It’s a bit hard to write about Linked Data because of the many changes it’s going through. Therefore, until it becomes stable again, I’ll stick to the official definition of Linked Data, the one that assumes RDF in it. In order to get a clear perspective on the problem, it’s important to analyze the original idea. Many problems I’ll be focusing on are not directly related to RDF, and when they are, they can be understood in a wider sense, as universal problems of directed, labeled graphs in the Web context. For the sake of practicality and avoiding repeating „directed, labeled graphs that use URIs as identifiers“ all the time, I’ll just use the term „RDF“.
In the context of Linked Data, a parallel is often drawn between the Web of documents and the Web of data. For example, in the tutorial How to Publish Linked Data on the Web, this comparison is made in several places:
The Web of Data can be accessed using Linked Data browsers, just as the traditional Web of documents is accessed using HTML browsers. [...] The glue that holds together the traditional document Web is the hypertext links between HTML pages. The glue of the data web is RDF links.
The Web of documents is the current Web. Simply put, it represents a network (graph) whose nodes are Web documents. Each document is identified by an (unique) HTTP URI and returns some content when one looks up the URI. Similarly, the Web of data (or the Semantic Web) in the context of Linked Data represents a network whose nodes are URI references, which, when looked up, return (or redirect to) a document containing the description of a resource identified by the URI reference in question.
This description encodes the set of triples describing the resource, representing the basic unit of the Web of Data, called the RDF molecule. The RDF molecule is described in the paper Tracking RDF Graph Provenance using RDF Molecules, in which the authors state that in the Web of data, compared to the Web of documents, information is structured and encoded in a much finer level of granularity. They then determine the level of granularity, i.e. find the smallest components into which an RDF graph can be decomposed without losing meaning.
RDF documents are identified as poor candidates because they may contain redundant or unrelated data. On the other hand, an RDF triple – the smallest subset of an RDF graph, brings a different problem. Namely, when multiple triples share a blank node, decomposition causes loss of information. They discuss the following example:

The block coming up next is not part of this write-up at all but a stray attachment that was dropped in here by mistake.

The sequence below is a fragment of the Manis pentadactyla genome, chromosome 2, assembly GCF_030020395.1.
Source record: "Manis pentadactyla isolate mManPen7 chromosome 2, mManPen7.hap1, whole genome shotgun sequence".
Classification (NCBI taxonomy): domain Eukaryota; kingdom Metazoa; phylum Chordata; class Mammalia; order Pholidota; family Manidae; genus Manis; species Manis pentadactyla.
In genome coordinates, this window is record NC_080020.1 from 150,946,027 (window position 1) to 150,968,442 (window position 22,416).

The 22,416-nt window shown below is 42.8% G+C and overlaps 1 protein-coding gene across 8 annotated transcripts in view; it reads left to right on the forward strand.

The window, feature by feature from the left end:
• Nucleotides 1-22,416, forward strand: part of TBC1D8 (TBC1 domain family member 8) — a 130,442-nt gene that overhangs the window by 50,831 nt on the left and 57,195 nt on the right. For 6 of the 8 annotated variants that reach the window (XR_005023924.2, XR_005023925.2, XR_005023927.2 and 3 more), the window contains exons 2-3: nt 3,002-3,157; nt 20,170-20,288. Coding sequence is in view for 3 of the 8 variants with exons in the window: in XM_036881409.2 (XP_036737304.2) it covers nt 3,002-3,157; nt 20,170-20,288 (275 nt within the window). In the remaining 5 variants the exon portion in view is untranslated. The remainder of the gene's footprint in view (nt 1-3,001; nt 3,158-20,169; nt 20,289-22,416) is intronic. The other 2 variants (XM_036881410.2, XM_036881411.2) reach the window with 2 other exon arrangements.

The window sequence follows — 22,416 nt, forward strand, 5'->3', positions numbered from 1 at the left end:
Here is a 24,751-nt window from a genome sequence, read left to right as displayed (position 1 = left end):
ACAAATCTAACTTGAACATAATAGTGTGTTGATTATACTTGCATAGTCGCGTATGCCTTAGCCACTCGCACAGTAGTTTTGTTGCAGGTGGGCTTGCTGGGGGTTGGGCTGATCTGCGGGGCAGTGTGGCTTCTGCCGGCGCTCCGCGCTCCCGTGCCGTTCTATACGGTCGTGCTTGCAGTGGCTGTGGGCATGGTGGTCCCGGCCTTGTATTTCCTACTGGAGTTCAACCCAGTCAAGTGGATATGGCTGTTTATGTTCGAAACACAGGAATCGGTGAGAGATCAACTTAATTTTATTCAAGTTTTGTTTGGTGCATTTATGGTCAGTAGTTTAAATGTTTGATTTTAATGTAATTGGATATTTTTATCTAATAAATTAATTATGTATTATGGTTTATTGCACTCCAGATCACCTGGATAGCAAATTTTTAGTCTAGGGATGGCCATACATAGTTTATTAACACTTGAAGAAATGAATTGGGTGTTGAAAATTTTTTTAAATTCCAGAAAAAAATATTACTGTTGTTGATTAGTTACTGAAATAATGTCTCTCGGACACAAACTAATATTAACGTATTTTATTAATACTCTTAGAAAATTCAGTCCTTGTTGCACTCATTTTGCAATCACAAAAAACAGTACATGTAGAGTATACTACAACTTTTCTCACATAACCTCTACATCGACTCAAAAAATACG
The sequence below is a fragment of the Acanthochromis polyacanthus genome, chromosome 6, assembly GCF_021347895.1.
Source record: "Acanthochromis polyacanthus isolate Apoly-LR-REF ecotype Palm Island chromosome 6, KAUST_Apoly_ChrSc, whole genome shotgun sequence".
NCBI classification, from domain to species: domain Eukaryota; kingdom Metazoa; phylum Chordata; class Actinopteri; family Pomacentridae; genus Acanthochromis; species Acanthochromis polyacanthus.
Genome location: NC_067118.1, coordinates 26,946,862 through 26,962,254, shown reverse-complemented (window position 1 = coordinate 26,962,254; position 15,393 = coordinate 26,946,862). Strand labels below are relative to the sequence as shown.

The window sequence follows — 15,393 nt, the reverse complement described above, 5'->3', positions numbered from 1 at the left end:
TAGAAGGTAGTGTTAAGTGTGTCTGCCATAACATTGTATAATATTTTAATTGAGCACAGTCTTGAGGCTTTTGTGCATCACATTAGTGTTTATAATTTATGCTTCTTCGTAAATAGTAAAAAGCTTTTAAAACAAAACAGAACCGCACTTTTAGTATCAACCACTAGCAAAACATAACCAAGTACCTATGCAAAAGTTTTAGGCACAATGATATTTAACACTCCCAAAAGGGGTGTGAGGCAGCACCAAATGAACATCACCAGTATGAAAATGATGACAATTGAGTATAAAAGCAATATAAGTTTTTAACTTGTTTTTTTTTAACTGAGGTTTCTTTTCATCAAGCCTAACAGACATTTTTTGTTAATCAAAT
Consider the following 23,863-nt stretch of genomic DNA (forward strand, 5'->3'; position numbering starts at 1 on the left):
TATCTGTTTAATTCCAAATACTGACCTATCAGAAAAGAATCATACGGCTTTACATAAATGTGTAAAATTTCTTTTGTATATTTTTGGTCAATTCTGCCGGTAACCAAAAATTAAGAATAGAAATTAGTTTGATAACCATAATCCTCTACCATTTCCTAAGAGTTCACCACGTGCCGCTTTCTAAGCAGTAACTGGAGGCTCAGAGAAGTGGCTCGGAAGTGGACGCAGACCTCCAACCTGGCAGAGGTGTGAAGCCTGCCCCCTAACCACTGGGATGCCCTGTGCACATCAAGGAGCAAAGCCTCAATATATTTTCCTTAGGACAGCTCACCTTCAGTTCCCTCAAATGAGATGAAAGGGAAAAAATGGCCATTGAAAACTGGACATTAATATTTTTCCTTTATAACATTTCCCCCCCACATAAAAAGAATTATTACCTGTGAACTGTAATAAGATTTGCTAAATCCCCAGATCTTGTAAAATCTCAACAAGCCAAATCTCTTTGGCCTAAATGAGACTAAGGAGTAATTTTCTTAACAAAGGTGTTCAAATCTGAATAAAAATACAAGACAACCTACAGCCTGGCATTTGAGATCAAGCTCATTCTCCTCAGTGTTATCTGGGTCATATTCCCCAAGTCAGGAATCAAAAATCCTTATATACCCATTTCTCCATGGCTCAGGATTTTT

@prefix foaf: <http://xmlns.com/foaf/0.1/>. _:x foaf:firstName "Li" . _:x foaf:surname "Ding" .
The graph describes a foaf:Person with first name “Li” and surname “Ding”. If we decompose G1 into its two triples and treat each as a separate RDF graph, we lose the information that there exists a person that that both has the first name “Li” and also the surname “Ding”.
The solution the authors provide is the RDF molecule, which is described as follows:
In order to handle the information loss caused by triple level operation, we propose a higher level of granularity, the RDF molecule. An RDF graph’s molecules are the smallest components into which the graph can be decomposed into separate sub-graphs without loss of information.
Translated into the Linked Data language, the RDF molecule represents a set of triples that describe a node, so that it contains the arcs out of that node, and the arcs in. In other words, it returns any RDF triples in which the term appears as either subject or object.
A graph is called browsable, if, for the URI of any of its nodes that is looked up, information which describes the node is returned. Describing a node means:
- Returning all statements where the node is a subject or object; and
- Describing all blank nodes attached to the node by one arc.
The concept of the RDF molecule is problematic for several reasons.